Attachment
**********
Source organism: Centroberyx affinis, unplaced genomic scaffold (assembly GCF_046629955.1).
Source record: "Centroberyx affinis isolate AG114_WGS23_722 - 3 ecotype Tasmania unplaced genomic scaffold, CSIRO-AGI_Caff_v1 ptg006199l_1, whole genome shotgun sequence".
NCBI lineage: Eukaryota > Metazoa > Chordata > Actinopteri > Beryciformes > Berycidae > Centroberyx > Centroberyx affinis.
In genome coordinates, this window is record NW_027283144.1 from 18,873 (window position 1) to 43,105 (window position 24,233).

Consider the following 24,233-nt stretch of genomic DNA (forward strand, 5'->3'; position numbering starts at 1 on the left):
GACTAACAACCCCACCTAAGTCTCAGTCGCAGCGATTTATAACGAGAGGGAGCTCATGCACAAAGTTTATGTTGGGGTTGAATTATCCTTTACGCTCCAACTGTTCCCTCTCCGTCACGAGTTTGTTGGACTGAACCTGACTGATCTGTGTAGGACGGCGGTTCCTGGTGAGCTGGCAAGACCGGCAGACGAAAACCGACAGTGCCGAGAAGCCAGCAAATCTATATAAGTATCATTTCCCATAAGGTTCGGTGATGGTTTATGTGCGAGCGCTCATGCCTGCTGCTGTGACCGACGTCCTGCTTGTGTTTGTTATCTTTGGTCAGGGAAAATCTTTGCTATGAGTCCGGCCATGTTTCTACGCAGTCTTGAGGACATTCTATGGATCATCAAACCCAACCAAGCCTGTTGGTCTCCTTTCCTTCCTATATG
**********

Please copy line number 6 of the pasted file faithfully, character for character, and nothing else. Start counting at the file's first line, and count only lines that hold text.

GACTAACAACCCCACCTAAGTCTCAGTCGCAGCGATTTATAACGAGAGGGAGCTCATGCACAAAGTTTATGTTGGGGTTGAATTATCCTTTACGCTCCAACTGTTCCCTCTCCGTCACGAGTTTGTTGGACTGAACCTGACTGATCTGTGTAGGACGGCGGTTCCTGGTGAGCTGGCAAGACCGGCAGACGAAAACCGACAGTGCCGAGAAGCCAGCAAATCTATATAAGTATCATTTCCCATAAGGTTCGGTGATGGTTTATGTGCGAGCGCTCATGCCTGCTGCTGTGACCGACGTCCTGCTTGTGTTTGTTATCTTTGGTCAGGGAAAATCTTTGCTATGAGTCCGGCCATGTTTCTACGCAGTCTTGAGGACATTCTATGGATCATCAAACCCAACCAAGCCTGTTGGTCTCCTTTCCTTCCTATATG